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Writing Contest Entry: "Murder at Rosewood Gardens"
MURDER AT ROSEWOOD GARDENS
BY: KIM DIAZ
It was known by the locals, as the “Rose”. It had had many identities in its colorful history, but it now stands as a museum, to the many visitors who enter “her” ornate entrance and decorated walls of early 1900s furnishings and architecture.
Upon entering her halls, you feel a certain connection that makes your heart pound, and on occasion, send a chill up your spine. Some visitors shared their experience by writing in the guest book that they felt like someone was watching them while they roamed the massive rooms. Some even said that they noticed the “faces” on some of the family portraits, change from one moment to the next. Especially the main portrait of “Rose”, whose father had built and named the home for. She had been raised by her father, a wealthy physician in the community, who had strong political ties, and authored several medical books in his time.
Rose’s mother had died in childbirth, and her father had never remarried. Their story was a sad one, and her father had lost twice, the women he adored. Rose had been found dead weeks after her sixteenth birthday, murdered, in the library, and her father had never found out who had done it. Twice loved, twice lost. His fate was sealed, and so was the mystery-until now.
One humid Saturday, in July, Kathleen stopped off at the local flea market. While she lost herself in a world of garden ceramics, her husband Derrick, wandered off to find his treasure of the day. Off to the side of a nearby tent he spotted a classic, Saratoga style trunk. It was made of wood, and decorated with rusting metal, and there was an old mangled lock on it, that still looked to be in tact. Approaching the vendor, he asked if the trunk was for sale. After a moment of thought he nodded at Derrick, and said he’d let it go for eight-five dollars. Sold.
Kathleen was as anxious as Derrick, to get the trunk open and explore its contents. Inside, stacked in mounds, sat neatly piled vintage linens. Some were soiled from time spent in the trunk, but others still held their color and embroidered edging. As Kathleen reached to take out the first bunch of fabric, a letter fell out onto the floor. The envelope was yellowed and frayed, and she was careful in retrieving it from the covering, in its fragile state.
It was a letter about Rose's murder. The ink on the page was faded, but legible. Apparently Rose had been seeing a boy whose father was a politician. The boy had worked in his father’s office as an apprentice, and had become aware of something his father had done that could cost him his political career. Rose had been on her way over to meet him at the office when she overheard voices and stopped to listen. She couldn’t hear everything, but she knew that someone was planning on doing something that could hurt her father’s political interest, and she had to tell him. They must have heard her run from the building, even though she was unaware that they had.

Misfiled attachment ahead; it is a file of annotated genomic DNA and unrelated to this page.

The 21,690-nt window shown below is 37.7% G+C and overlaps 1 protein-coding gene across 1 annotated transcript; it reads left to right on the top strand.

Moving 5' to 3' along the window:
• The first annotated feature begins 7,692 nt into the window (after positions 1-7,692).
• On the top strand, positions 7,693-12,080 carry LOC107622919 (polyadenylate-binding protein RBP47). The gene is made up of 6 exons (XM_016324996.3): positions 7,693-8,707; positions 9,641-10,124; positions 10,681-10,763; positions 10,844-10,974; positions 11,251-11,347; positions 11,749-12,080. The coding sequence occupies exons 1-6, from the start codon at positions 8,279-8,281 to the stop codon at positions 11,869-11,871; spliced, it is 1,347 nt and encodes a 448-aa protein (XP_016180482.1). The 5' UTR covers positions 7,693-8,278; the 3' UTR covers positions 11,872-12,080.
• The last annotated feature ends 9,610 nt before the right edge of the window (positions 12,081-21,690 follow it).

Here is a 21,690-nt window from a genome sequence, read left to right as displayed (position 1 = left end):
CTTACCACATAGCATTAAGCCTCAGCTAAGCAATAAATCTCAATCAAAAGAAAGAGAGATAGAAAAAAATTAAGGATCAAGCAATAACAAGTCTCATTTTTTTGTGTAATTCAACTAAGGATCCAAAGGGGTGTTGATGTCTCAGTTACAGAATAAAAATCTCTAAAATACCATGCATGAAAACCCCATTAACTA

Rose’s father would be returning from a business trip that evening, and she would tell him what she had learned. There was a knock at the door, and Rose never had that chance. She was forced into the library, and her throat was cut, before she even had a chance to beg for her life. Rose was found by her father when he returned from his trip, lying in a pool of her own blood. It appeared that her throat had been slashed, but the knife was gone.
And so, was his precious Rose with no answer of who had done it.
Rose’s father would sit for hours in the potting shed, where Rose had spent so much of her time, while he grieved her loss. Rose had loved to plant and care for her roses there. So much so, that she had named her nature’s sanctuary -"Rosewood Gardens”- and had openly invited the community to come and enjoy the rich colors and the sweet, delicious scents during the full bloom. Time passed. Local authorities didn’t have any leads on who had murdered Rose. The tragedy was fast becoming one for the history books, until the cold case took on a new life, now in the hands of Kathleen and Derrick.
After Rose had been seen running from the office, someone had followed her. The boy that she had been seeing was the letter's author. Not Rose’s killer. He had loved her. He wrote how he was on his way to tell her that she was in danger, but when he got there, it was too late. He knew where the weapon was that had killed the girl he loved because he had followed her murderer. He had watched while the knife that took Rose’s life was placed in a wooden box and locked. He had followed her killer to the river, and hid behind the trees, so as not to be seen, while her killer rowed his boat out to the middle of the river, and dropped the box in. He watched, but he never told. He wrote it in a letter, that had just now been found.
Notifying the authorities, they drove to the river as described in the letter. Within an hour, the divers emerged, with one clenching the wooden box. Wasting no time, the box was opened. In it –a rusty knife. Jagged, yet whole. There it lay. The truth. But no one to hear it, that mattered. They were all gone now.
If you ever visit “The Rose” at Rosewood Gardens, be sure to stop and look at the portraits in the library. The ones of Rose are smiling. And in the potting shed, encased in glass, is a wooden box. It lies open so that we can all see the truth. The truth in a rusty, jagged knife.